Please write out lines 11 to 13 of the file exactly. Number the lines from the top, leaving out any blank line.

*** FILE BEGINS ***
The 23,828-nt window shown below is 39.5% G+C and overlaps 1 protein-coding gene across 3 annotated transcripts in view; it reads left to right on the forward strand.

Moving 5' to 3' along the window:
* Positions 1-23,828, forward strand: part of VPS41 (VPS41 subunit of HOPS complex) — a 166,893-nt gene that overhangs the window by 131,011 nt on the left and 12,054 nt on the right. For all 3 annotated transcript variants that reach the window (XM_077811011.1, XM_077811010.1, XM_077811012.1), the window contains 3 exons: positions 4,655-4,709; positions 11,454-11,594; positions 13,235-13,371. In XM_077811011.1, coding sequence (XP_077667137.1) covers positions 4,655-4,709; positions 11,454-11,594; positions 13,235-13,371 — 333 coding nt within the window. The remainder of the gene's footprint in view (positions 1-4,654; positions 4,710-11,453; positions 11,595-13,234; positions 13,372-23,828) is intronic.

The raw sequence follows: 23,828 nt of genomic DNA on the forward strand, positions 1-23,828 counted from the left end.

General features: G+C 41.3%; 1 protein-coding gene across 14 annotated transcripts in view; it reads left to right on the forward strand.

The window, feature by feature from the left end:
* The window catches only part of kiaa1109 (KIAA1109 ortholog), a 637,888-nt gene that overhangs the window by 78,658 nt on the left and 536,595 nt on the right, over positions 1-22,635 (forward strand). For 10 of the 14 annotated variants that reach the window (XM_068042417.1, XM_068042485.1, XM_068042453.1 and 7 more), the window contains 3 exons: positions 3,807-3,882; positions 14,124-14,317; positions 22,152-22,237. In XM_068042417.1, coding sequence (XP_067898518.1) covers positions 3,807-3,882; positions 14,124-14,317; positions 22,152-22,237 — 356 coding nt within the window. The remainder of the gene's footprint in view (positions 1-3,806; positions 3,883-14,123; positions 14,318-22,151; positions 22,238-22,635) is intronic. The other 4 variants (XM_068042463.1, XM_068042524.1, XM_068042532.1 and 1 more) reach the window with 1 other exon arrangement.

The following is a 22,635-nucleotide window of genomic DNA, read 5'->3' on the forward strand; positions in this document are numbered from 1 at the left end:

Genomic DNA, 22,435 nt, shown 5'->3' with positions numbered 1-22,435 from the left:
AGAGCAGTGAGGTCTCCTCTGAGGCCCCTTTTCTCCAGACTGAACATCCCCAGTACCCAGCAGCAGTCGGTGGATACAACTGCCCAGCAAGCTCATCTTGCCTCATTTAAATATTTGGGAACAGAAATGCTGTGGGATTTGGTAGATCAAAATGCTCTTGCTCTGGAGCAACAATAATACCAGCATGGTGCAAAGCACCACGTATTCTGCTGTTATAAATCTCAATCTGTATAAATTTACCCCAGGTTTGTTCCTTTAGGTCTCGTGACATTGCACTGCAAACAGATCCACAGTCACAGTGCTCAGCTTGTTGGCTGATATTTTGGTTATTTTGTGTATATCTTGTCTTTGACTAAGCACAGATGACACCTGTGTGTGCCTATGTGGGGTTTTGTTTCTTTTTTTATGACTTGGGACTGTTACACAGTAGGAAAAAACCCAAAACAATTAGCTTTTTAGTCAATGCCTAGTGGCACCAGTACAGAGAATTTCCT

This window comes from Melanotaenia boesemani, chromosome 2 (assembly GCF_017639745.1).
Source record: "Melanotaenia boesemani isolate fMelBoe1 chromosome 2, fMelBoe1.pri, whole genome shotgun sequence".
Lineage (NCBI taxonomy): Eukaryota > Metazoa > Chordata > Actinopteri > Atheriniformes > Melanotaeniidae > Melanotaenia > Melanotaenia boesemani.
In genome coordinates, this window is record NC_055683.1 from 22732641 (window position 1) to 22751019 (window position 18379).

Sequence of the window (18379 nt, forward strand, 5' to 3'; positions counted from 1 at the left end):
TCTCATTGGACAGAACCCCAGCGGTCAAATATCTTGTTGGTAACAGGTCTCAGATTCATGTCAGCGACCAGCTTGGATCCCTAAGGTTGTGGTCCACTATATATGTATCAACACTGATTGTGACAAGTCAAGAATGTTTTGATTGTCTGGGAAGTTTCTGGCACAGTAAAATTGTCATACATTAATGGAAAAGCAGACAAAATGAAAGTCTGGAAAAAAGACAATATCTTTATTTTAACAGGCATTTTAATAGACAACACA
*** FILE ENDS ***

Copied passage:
This window comes from Melanotaenia boesemani, chromosome 2 (assembly GCF_017639745.1).
Source record: "Melanotaenia boesemani isolate fMelBoe1 chromosome 2, fMelBoe1.pri, whole genome shotgun sequence".
Lineage (NCBI taxonomy): Eukaryota > Metazoa > Chordata > Actinopteri > Atheriniformes > Melanotaeniidae > Melanotaenia > Melanotaenia boesemani.